One big drawback to frying is that unhealthy oils (like commercial deep-frying) turn an otherwise innocent vegetable into a vehicle for inflammatory junk fats and oxidative stress, especially if the oil has been re-used several times, as it always is in commercial foodservice operations. This is easily avoided, though; just use a Paleo cooking fat.
The good news about roasting is that it doesn’t require any added water, so the mineral content of the vegetables is entirely safe. And roasting also appears to be easy on the vitamins. One study found that roasting was a good way to preserve the B vitamins in various types of vegetables.
On the flip side, even though roasting is fairly gentle, some vitamins will inevitably be destroyed in the process. Critics of oven-roasting also point to the increased formation of AGEs (Advanced Glycation End-products, infamous for creating oxidative stress and accelerating the aging process), but since the AGEs your own body produces are far and away more significant than anything you get from your diet, it’s not clear how important this really is.
Slow-cooking is a very gentle method, since it uses low temperatures compared to frying or boiling. There haven’t been a lot of studies on the nutrient content of vegetables prepared in a slow-cooker, but since the temperature is typically below the boiling point of water, it’s reasonable to assume that nutrient losses would be slightly less than for boiling.
On the other hand, like boiling, slow-cooking can leach minerals from the food if you don’t also eat the water. Realistically, soups and stews are what most people use slow-cookers for anyway (nobody makes a quick spinach side dish in a slow-cooker!), so it shouldn’t be a big problem. The other problem with slow cookers is that they expose the food to heat for a very long time, but this can usually be prevented by adding the vegetables in right at the end of the process: leave the meat in all day, come home at 5, add the vegetables, and sit down to dinner at 6.
The favorite of the low-fat crowd, steaming is a very gentle cooking method, and doesn’t involve any water loss, which in general tends to maximize nutrient content. In one study, even the notoriously fragile Vitamin C in broccoli wasn’t degraded by steaming – and the total antioxidant content of the broccoli actually increased. For this reason, steaming is the method recommended by the World’s Healthiest Foods database as the best way to retain nutrients overall.
On the other hand, Paleo dieters know that low-fat food isn’t actually a benefit. Steaming doesn’t use any fat, so the fat-soluble vitamins in steamed vegetables won’t be as bioavailable. So toss your steamed vegetables with olive or coconut oil, or eat them alongside a big plate of fatty meat.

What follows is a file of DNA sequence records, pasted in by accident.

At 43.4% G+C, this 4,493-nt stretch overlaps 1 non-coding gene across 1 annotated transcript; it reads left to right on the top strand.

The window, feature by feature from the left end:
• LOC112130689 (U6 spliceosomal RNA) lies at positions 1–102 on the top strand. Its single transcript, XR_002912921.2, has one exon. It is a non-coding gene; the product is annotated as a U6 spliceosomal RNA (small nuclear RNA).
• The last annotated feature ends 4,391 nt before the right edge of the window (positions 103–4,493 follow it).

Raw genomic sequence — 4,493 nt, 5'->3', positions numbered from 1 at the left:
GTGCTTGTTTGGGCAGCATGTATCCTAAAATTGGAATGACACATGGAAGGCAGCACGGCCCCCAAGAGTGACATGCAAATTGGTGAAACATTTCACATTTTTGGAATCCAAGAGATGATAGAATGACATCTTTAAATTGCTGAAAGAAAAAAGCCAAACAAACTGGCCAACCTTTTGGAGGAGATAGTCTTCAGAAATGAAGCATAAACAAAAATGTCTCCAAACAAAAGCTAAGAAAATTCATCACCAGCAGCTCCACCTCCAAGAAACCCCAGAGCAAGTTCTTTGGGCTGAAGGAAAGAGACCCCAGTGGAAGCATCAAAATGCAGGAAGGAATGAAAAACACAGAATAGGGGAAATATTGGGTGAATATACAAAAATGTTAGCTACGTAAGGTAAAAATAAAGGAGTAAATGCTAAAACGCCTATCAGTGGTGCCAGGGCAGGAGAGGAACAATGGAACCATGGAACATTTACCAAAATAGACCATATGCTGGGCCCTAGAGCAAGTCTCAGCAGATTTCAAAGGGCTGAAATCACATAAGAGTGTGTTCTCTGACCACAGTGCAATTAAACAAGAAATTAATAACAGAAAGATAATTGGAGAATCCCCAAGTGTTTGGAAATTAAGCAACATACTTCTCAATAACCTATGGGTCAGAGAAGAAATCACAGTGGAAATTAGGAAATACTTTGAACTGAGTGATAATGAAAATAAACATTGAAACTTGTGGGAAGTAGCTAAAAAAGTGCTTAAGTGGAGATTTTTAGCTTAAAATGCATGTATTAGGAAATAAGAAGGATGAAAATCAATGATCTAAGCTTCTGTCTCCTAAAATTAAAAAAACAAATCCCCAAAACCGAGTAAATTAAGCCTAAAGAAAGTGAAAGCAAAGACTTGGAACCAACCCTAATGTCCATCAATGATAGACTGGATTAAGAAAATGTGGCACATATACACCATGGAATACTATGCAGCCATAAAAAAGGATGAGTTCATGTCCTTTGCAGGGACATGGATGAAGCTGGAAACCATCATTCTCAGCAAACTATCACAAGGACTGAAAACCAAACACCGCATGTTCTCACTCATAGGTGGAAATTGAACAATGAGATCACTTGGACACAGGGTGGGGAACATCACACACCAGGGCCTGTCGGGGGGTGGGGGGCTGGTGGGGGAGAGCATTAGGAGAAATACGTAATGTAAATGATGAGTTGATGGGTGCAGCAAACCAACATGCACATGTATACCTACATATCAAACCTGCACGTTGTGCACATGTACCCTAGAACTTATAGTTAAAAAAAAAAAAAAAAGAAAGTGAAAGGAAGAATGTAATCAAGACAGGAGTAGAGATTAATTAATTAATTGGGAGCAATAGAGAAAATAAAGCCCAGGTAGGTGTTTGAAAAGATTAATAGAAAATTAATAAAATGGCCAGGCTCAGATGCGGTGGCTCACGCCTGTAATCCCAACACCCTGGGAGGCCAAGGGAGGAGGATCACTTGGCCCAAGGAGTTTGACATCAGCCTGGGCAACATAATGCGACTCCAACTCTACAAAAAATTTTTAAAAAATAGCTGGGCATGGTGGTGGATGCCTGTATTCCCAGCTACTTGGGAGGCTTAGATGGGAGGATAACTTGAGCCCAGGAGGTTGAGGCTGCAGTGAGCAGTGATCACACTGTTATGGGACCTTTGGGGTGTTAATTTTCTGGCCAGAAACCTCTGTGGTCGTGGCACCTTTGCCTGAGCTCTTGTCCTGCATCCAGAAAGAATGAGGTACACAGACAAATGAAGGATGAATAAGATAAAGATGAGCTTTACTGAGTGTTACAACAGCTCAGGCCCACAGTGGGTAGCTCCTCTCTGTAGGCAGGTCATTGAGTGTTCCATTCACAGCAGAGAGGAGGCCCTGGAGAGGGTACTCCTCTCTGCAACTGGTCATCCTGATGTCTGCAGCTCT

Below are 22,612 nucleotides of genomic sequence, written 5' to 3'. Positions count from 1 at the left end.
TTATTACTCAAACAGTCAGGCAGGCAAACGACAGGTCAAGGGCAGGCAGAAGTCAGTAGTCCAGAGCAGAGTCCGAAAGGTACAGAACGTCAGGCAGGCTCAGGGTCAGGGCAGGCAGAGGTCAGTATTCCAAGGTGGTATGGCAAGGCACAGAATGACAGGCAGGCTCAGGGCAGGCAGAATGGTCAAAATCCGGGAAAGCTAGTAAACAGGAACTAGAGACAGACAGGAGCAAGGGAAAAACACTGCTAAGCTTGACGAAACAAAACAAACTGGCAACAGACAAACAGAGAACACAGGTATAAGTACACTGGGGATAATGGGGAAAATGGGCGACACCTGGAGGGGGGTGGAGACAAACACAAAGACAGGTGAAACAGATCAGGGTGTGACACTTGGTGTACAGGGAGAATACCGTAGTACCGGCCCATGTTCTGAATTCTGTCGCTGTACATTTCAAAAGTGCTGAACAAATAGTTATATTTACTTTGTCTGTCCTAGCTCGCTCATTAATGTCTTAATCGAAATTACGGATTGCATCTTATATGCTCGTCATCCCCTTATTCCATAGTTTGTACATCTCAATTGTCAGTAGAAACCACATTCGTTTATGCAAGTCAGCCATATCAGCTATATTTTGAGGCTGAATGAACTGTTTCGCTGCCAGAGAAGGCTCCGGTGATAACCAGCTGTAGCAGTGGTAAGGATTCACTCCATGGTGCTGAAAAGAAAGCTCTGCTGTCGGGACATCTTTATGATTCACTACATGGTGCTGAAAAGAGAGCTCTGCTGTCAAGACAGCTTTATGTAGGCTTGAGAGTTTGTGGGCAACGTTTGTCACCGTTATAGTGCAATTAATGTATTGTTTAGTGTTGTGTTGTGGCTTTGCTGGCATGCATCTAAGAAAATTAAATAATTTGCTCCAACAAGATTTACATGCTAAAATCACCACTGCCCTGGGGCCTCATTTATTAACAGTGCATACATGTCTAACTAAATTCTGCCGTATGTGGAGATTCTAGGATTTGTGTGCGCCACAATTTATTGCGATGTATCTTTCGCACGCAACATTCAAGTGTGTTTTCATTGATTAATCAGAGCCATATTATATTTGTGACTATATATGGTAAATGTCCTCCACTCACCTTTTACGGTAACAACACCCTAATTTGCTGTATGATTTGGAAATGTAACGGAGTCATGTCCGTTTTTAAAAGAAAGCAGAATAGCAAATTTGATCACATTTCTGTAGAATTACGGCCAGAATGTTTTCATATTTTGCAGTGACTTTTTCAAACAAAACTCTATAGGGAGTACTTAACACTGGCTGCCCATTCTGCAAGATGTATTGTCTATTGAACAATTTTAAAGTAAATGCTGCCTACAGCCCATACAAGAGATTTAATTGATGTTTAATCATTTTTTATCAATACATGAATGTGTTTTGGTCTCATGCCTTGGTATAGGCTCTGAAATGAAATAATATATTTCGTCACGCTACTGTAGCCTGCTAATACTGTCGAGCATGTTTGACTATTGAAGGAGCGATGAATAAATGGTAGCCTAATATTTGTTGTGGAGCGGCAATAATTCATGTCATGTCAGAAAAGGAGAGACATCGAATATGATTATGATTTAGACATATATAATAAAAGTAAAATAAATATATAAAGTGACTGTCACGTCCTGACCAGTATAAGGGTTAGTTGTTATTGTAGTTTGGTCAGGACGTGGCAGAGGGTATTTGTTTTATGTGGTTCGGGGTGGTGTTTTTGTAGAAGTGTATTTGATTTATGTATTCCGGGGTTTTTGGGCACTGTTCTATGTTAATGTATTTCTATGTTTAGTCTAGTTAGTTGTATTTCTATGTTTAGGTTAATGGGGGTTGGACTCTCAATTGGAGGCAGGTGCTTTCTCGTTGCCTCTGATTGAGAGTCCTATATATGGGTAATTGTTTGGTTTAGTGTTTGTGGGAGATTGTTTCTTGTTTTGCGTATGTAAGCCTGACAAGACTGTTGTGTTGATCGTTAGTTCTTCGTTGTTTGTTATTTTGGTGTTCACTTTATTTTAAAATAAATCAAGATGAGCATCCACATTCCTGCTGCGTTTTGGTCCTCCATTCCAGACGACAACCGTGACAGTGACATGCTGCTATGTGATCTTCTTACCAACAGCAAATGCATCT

Microwaves allow for shorter cooking times, with less water than many other methods, maximizing nutrient content. For example, one study found that microwaving peppers did not reduce their polyphenol or Vitamin C content, while boiling did. Another study compared turnip greens blanched either in boiling water or in the microwave; the microwaved greens kept much more of their Vitamin C and various B vitamins. In the 2009 antioxidant study, microwaving was one of the best methods for consistently preserving antioxidant levels across all the vegetables tested. Levels of one kind of cancer-fighting chemical in red cabbage were actually increased after microwaving.
It’s also worth mentioning that frozen vegetables (the kind most people cook in microwaves) are usually picked at the peak of their freshness, so they may have more nutrients to begin with.
Interestingly, the vegetable that seems to be most negatively affected by microwave cooking is cauliflower, which loses over 50% of its antioxidant capacity. Another downside of microwaves is that they don’t always cook food evenly, they can get your vegetables unpleasantly dry, rubbery, or soggy, and they make it hard to cook meat and vegetables in the same pan. But as for the myth that microwave radiation somehow poisons your food or gives you cancer, there’s nothing to it.
It’s not technically a cooking method, since fermented food hasn’t been exposed to heat, but since it still changes the health profile of the vegetables, it’s worth a mention. The biggest upside to fermentation is the probiotic bacteria. These friendly additions to your kimchi or sauerkraut can help repopulate your gut flora and keep your entire digestive system humming along smoothly.
The probiotic benefits are great, but on the negative side, fermentation can dramatically raise the levels of histamines in a dish. If you’re not sensitive to histamines, this makes no difference whatsoever, but if you are sensitive, foods with high concentrations of histamines can cause the symptoms of an allergic reaction. And even the probiotic benefits might not be so great for someone suffering from a bacterial overgrowth (rather than a scarcity of bacteria), so fermented vegetables aren’t necessarily great for everyone.
You can go on forever dredging up different studies that prove one cooking method to be slightly superior to another regarding one specific antioxidant in one specific vegetable. But what this article should really show is that you can “prove” anything this way, and then “disprove” it by cherry-picking different studies. The moral of the story is that there is no “healthiest” cooking method; all of them have their upsides and downsides. Eat plenty of vegetables of every color; cook some of them, and have a salad once in a while. There are more important ways to improve your diet and health than stressing over whether or not you should boil your spinach.